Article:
By Heidi Hess
The red ink from the Sharpie marker was on its last legs. I had just put the finishing touches on the bullseye on the wall behind the dining room table. The kids looked on, nervous, afraid to ask what I was doing. My husband broke the silence. “Uh, hun? You o.k.?” There was a tinge of concern in his voice. “Me? Oh yeah. I’m fine.” I kept coloring the bright red circles. “What’s with the bullseye?” He got to the point. Now I was going to get to mine. “Well, we are doing homework. And I’m having some problems getting our son to read.” I continued with the coloring. “Will that help?” He questioned. “It’s going to help me. Where else am I going to hit my head in frustration? How else will I numb the pain???”
I’m kidding of course.
My kids are teenagers now and not only can they read but they like reading. Thank you, Jesus. Thanks in part to my commitment on those tough days and also other things outside of actually reading. We were always at the library. Either checking out books or attending a program there. The library was one of the only places they could go and get as much as they wanted (books that is…not videos). We would emerge from the library, sunglasses donned, arms with shopping bags full of books. It was like shopping but not. At school they were learning to write and they both seemed to enjoy that. And in order to write, you have read what you wrote. Then there are graphic novels. That’s some sneaky reading right there. Let’s face it, what second grade boy doesn’t want to read something that talks about poop or the toilet or underpants for that matter. But those things mentioned above, are sneaky ways to get your kids to read. I have something else up my sleeve too. This is a stretch so stay with me here.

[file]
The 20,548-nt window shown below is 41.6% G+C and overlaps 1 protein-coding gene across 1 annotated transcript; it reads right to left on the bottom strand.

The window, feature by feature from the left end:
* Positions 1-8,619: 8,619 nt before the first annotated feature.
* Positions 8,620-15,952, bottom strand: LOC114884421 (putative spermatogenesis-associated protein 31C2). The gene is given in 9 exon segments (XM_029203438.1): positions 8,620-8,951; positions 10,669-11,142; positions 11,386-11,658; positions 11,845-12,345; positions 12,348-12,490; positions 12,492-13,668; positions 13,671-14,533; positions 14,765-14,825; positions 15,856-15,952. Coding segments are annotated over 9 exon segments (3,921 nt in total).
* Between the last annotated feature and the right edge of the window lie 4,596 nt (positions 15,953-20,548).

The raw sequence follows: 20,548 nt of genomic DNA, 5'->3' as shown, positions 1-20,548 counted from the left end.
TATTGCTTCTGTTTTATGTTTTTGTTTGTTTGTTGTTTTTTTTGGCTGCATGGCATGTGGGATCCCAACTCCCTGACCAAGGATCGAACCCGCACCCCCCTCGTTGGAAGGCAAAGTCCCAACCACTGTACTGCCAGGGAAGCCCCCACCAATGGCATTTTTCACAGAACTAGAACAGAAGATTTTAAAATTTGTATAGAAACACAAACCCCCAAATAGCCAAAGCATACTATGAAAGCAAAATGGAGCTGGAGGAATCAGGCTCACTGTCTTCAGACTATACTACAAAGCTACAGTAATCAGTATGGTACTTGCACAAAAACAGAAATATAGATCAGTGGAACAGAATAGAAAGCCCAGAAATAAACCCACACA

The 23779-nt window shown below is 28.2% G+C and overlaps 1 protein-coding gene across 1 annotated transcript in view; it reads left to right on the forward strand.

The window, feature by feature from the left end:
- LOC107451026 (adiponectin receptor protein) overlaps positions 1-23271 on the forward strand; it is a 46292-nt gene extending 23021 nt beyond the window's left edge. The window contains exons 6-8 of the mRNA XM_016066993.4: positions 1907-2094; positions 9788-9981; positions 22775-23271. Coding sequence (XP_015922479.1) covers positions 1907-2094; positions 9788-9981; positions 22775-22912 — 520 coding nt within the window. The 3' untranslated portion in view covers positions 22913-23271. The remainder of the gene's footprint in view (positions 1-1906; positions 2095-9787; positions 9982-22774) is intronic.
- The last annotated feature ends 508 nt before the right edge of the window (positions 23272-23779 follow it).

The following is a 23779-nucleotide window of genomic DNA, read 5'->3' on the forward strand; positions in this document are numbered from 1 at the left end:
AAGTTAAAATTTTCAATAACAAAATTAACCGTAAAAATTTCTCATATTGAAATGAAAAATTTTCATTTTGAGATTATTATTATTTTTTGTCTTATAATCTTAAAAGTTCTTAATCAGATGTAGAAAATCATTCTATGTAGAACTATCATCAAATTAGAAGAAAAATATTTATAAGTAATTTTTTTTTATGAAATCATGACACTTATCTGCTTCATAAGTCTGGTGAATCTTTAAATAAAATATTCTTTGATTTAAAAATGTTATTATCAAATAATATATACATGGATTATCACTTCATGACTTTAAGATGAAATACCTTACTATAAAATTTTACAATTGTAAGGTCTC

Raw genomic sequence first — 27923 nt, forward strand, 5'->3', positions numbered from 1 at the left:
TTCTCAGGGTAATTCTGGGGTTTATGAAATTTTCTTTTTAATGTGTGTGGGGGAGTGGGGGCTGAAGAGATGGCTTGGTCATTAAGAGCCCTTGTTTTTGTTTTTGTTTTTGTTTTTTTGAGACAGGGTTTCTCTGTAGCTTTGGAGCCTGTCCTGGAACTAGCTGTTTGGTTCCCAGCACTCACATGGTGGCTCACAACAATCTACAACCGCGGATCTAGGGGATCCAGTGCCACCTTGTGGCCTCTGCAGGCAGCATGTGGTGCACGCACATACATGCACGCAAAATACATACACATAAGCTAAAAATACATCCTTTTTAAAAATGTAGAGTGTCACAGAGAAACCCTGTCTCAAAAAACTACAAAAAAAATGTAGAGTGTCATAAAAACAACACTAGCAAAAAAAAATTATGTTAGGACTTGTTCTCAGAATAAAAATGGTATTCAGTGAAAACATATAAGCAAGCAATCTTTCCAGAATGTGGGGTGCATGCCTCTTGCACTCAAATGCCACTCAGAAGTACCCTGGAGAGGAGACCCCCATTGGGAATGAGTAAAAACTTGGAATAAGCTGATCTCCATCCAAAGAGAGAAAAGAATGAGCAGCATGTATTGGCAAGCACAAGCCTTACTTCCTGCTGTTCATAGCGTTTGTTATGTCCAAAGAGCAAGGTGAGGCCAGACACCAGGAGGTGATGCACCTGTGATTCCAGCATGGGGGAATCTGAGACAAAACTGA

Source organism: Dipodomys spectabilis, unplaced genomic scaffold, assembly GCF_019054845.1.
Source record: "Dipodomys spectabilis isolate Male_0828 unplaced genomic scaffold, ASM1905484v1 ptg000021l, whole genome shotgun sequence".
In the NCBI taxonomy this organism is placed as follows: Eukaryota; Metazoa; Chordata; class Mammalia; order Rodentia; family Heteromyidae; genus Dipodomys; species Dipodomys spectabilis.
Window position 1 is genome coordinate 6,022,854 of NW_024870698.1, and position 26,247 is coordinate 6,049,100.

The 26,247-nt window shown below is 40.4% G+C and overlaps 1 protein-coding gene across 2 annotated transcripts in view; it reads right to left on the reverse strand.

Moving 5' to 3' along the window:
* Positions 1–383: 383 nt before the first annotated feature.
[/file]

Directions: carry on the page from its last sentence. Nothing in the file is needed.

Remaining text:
Comic Conventions or Book Festivals. These fun-filled events make words come alive. It’s not just people walking around dressed up as Superman or Catwoman. It’s not just meeting the celebrities from the movies or tv shows we loved. Here you can meet the authors and illustrators that are responsible for creating some of the characters we know and love. And to get back to the reading aspect, comics in general are great for kids who aren’t thrilled with reading or have difficulty reading. The pictures not only help explain what is happening but give kids clues into what some of the words might be. Stan Lee wrote his comics so anyone could pick them up, at any point in the story line and be entertained. He also didn’t write down to kids. He wanted kids reading about Spiderman sitting with a dictionary looking up words they didn’t understand. If you are at a comic con, there are literally box after box after box of 50 cent comics. That’s a lot of reading material for very little change. The comics of today are a little different and just like all comic conventions, should be approached with caution. Not all comics are for kids. If you are interested in getting your kids reading comics, be sure to ask someone who knows what’s happening. Your local comic shop can help guide you to something appropriate.
It’s the same with comic conventions. They are a lot of fun, but some are more family friendly than others. We have one happening on October 2nd at the American Polish Club. It’s a small con called PalmCon that really aims at making comic conventions a fun family event. There’s lots to do and see and a family of four can get in for under $20. And bonus, I’ll be there!
Then on February 26th in the Boynton Beach Mall we have a book and writing festival called Read It Write it. It features local authors of all ages – adults and kids. It’s free to attend and the kids will enjoy interacting with authors. And maybe be inspired to write their story.
I had a conversation with my bestie the other day. Who is the next J.K. Rowling? Who is the next Stan Lee? Are they out there? Are they sitting at the dinner table with you fighting over trying to read again? Maybe. Which makes me wonder…how many authors’ moms out there had the same bullseye behind the dining room table? Lol.
Super Mom by day, feisty writer by night. Heidi Hess, a 40+ year resident of Palm Beach County, considers herself a native. In her spare time, she dabbles in writing, painting and loves to travel.